Went to a trial yesterday. Good fun. I was entered again with just Chuck. I had planned on entering Vaider but a little mix up on my entry form had me only in with Chuck. I did not not explain to Trudy that I was going to enter Vaider this time. He has been out with a sore shoulder for a while.
So Three o’clock in the am. we are up and on our way. Three and a half hour drive so we could be there at the beginning since Newt was up early in the open running. We made it in good time and were there before the trial began. We wander around a little with Trudy getting ready and visiting with people; me trying to not be too socially awkward.
Trudy ran Newt fairly early. They did a good job but the sheep did not settle so Newt could get a hold of them. He kept having to catch them as they tried to find an out. This affected his lines and thus his score.
We continued to watch the open through the morning and into the afternoon. With just a few hours of daylight, Pro/Nov began.
Gus had a good outrun. From that point he had a fairly decent run (decent enough to beat me; but more on that next). Not too bad for a dog that has just turned three.
Chucks turn came up. We went to the post with a fair amount of confidence. We have worked these sheep at different trials and they had always liked Chuck. Well it started with Chuck hooking up at the top so his outrun was very shallow (and when I say shallow, it was just barely enough to get behind his sheep). He was a little off line but we fixed that to make our fetch panels. As we got close to the post one old ewe stepped from the group and came running to me. Chuck came in and moved her off; we then continued the turn on the post into the first leg of the drive. Making the turn easily at the first panels and beginning the cross drive; this is where I started to doubt.
As we started the cross drive, Chuck began wanting to hold balance to me. Well when cross driving this does not really work well. He pulled the sheep low (over half way to me) and we had to set them back on line. This is a green dog mistake and I could feel something akin to frustration start to fester. We made it a short distance shy of the second panels when he began pulling to balance again. At this point we began to have a back and forth; me saying don’t balance to me, him saying balance to the handler was the right thing to do. As we had this discussion the ewe (yes the same one that ran to me at the handler post) decided it was time to leave. Chuck had to go cover her which just so happened to fit his idea of the right thing (now you can see my grumpy face because I felt I had to sacrifice the battle). In the recovery we missed two sheep through the panels. The rest of the drive and through the chute went easy (it was a chute rather then a pen since these sheep pen really easy).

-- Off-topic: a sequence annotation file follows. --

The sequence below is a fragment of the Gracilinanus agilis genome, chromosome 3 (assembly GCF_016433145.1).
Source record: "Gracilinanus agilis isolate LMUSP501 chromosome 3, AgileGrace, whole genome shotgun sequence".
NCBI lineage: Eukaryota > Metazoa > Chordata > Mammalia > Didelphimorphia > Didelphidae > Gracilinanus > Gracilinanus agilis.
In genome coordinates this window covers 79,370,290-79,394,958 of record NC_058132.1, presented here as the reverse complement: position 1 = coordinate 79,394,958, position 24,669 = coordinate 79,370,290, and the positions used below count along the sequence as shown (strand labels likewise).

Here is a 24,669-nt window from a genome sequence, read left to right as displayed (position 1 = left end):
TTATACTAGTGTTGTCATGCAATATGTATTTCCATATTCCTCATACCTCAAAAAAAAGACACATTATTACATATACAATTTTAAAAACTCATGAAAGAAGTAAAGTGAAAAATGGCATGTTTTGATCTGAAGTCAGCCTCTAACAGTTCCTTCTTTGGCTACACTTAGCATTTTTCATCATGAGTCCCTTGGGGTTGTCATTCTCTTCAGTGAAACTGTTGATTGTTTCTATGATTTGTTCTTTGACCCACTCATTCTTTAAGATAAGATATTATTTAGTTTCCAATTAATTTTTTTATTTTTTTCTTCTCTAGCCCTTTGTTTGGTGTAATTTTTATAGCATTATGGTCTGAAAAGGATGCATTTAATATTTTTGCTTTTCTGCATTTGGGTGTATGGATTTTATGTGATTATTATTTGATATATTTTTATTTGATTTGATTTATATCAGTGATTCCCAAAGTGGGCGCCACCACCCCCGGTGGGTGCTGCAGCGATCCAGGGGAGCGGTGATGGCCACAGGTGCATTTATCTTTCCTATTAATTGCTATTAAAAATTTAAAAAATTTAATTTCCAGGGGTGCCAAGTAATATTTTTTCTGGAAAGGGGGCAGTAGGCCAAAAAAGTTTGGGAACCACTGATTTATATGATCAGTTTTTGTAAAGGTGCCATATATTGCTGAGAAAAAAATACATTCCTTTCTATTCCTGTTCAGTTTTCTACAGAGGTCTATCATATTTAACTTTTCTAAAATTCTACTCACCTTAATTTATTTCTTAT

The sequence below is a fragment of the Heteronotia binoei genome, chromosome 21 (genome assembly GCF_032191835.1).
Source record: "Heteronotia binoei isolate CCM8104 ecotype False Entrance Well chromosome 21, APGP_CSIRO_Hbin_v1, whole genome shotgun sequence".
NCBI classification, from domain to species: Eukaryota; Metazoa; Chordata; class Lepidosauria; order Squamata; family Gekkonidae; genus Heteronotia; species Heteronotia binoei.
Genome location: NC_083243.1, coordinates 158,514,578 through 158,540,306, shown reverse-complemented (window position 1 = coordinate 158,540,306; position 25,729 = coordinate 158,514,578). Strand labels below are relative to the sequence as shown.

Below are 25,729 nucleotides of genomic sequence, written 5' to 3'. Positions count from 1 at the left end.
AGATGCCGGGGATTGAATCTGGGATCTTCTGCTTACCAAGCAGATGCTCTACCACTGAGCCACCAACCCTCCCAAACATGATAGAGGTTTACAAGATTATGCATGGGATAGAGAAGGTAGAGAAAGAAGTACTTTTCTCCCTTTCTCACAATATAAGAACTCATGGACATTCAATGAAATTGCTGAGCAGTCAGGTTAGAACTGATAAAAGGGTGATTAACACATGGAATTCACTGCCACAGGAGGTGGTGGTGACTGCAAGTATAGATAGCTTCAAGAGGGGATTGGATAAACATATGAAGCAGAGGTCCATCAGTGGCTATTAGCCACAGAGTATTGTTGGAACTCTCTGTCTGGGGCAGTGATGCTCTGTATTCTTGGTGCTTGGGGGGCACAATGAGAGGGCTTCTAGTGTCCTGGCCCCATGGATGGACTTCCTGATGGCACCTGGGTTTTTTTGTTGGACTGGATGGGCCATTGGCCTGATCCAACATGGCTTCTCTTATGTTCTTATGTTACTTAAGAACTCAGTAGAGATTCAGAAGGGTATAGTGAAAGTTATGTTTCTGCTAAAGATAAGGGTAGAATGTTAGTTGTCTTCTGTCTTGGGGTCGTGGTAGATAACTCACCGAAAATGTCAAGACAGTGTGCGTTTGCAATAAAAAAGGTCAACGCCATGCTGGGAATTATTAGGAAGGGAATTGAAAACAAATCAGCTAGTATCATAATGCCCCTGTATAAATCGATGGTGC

As we left I had no desire to be around or hear anyone. My socially awkward self was really starting to coming out. Anyone that knows me knows when this happens I need to get alone or I begin to try way too hard to fit in. I have a good friend who tells me all the time, “Dave, you are fun to be around but you are not really funny.”. He may be right but it does not stop me from trying this tactic when nervous. Running true to form I was trying to think of something funny to say when I had to be around people. I schemed and planned and came up with a great funny comment.
The opertunity came fairly quickly as a couple friend commented as I walked by “that was not too bad.”
I quickly responded, “That was not worth waking up for!”.
There I got that out, all was good and I started to walk on. Over my shoulder I heard, “Well there were good parts.”.
I was not prepared for a response so all I could come up with was that they must have watched a different run. With that I continued to try to get away. Before I could I was met by another group. They commented on my run. Thinking they were not in earshot of my prepared comment I repeated, “Not worth getting up for!”.
I can not remember the exact words they said but what I got out of it was: Buck up little camper, don’t be such a princess, look at all the good that happened. Then one of the people I help with their dogs finished it up with, “I love using his own words against him.”….
With those words, not worth getting up for, became more than worth getting up for. I had so many good things to look at. I had a chance to watch many handlers and dogs work and to learn from them. I had the chance to travel and enjoy a trial with my wife. I had a chance to put trial miles on my dog. I got the chance to learn about and with my dog. I had the chance to try to learn to be less socially awkward. I got to visit with and exchange dog theories with interesting people and friends. I got to watch people I help go out and work their dogs (not always to their desired standard, a feeling I understand) and feel happy for them. Finally to add to all that, I got to watch my wife win the Pro/Nov with her dog Jill; topping off the day.
I add a lot of unnecessary pressure on myself when trialing. I think things are worse then I should. This run for example, was a middle of the pack run, average for the day. Win, Lose, or Draw the only thing that matters is: did this experience improve or hinder your relationship. If it improved it it can be nothing but a good day. If it hurt it, well maybe a little work on the ego is in order.
With a little attitude adjustment, not worth getting up for became a good day. In the end, all I can say is: Life is Good.